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    Canoo’s CTO Bruno Schäffer is speaking at SD West 08 on “Design Patterns for Rich Internet Applications”.

    SD West 08

     

    The following blog post outlines some of the concepts that he will cover in his talk. This is part three of a series of blog posts:

    So far we discussed the deficiencies of plain MVC for complex user interfaces and how the presentation model approach can remedy this situation. The presentation model assumes most of the former responsibilities of the view/controller pair. What remains for the view/controller pair? Frankly spoken, not much:

    • The view is responsible to create the user interface components and arrange them in a layout.
    • All relevant events triggered by the user interface components are redirected to the appropriate methods of the presentation model
    • The view is an observer of the presentation model. It has to react to the relevant changes to the presentation model and update the user interface accordingly.

    Creating the user interface (besides design and ergonomical aspects) is trivial but cumbersome to code. However, we have the opportunity to employ some markup language for specifiying the UI. Markup language are not really suited to specify presentation logic, but since this is coded in the presentation model, views can easily be built this way. Examples for UI markup languages are SwiXml , ULC XML or XUL.

    Redirecting events to the presentation model and reacting to changes of the presentation model is also pretty straightforward in most cases. The standard scenarios can be covered by generic infrastructure known as binding. I will discuss some aspects of binding in a later blog post.

    Now let us have a look at a simple example to illustrate the concepts discussed so far.The example is based on the ULC component library, but the basic concepts can easily be transfered to most common component libraries. Here is a screenshot of the application to show what it looks like:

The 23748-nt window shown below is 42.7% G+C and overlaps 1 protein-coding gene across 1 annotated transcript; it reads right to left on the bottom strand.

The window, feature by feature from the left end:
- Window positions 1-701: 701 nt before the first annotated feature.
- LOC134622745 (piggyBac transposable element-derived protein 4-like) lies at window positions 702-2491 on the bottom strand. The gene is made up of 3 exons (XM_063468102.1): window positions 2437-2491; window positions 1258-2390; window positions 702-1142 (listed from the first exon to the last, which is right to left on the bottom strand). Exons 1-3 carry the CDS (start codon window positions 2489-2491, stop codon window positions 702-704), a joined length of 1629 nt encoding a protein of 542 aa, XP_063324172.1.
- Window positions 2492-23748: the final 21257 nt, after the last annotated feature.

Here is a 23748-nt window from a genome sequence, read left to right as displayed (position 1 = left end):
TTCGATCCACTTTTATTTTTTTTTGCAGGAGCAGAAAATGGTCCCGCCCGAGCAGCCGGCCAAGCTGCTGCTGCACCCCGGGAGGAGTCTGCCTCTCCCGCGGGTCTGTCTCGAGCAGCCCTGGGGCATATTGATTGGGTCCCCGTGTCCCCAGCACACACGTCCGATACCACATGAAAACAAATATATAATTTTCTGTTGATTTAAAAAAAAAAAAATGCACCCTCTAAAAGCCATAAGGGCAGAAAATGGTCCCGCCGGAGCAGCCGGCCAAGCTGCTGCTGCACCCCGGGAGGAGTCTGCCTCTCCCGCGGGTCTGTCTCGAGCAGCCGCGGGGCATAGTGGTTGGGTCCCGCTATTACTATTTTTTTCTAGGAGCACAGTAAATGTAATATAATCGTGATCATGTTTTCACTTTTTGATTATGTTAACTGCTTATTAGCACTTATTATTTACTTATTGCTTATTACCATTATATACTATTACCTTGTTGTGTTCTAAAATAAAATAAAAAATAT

Screenshot showing a simple view

    The application allows a user to load a record into the form, edit it and save it. There are two business objects involved, pertaining to the person and university. The presentation logic is simple: first name and last name must not be empty and the university id must relate to an existing university record. Validation is immediate, e.g. if the user enters the university id the university name field will be updated immediately. The presentation model captures the necessary state and logic. Below you can see the implementation stripped down to the properties personName and personFirstName (the observer infrastructure is left out too). It is fairly simple: since the presentation model is a Java Bean, we need to provide setters and getters which map to the person object referenced by the presentation model. The property personName has only a getter since it is a read only property. The setter validates the property and updates the errorList property accordingly.

    The view class is pretty straightforward. Basically, it creates the UI, hooks up the UI components to the presentation model and reacts to the changes of the presentation model. The implementation uses the UltraLightClient component library. The stripped down view class (incl. some convenience methods) looks like this:

    What would test cases for this simple scenario look like? The view contains no real logic and therefore we do not need to write any test cases. However, we should make sure that the presentation model updates its properties correctly (incl. validation) and triggers the appropriate update events. Tests for our presentation model could look like this:

    The first test case starts with attaching a person to the presentation model and then sets the personFirstName property. There are two checks: one whether no errors have been produced and the other checks whether all expected update events have been triggered. For this an event recorder is attached (attachPropertyChangeRecorder()) and testPropertyChangeMap verifies the expected update events.

    As shown above, this blog post looked at simple views and how they are implemented with a presentation model running underneath. The above example demonstrated the concepts introduced so far. Obviously, there are still some drawbacks to this simple approach. It will not easily scale to more complex user interfaces (e.g. a master detail view with tabbed forms) and contains quite a lot of repetitive code. In the next blog post, we will investigate how more complex user interfaces can be tackled.

    Part 1: MVC and the Brave New World of RIA
    Part 2: The World Needs More Models
    Part 3: A Simple View on Complex Stuff
    Part 4: Hierarchies
    Part 5: Presentation Model Framework
    Part 6: What’s Needed Besides the Presentation Model

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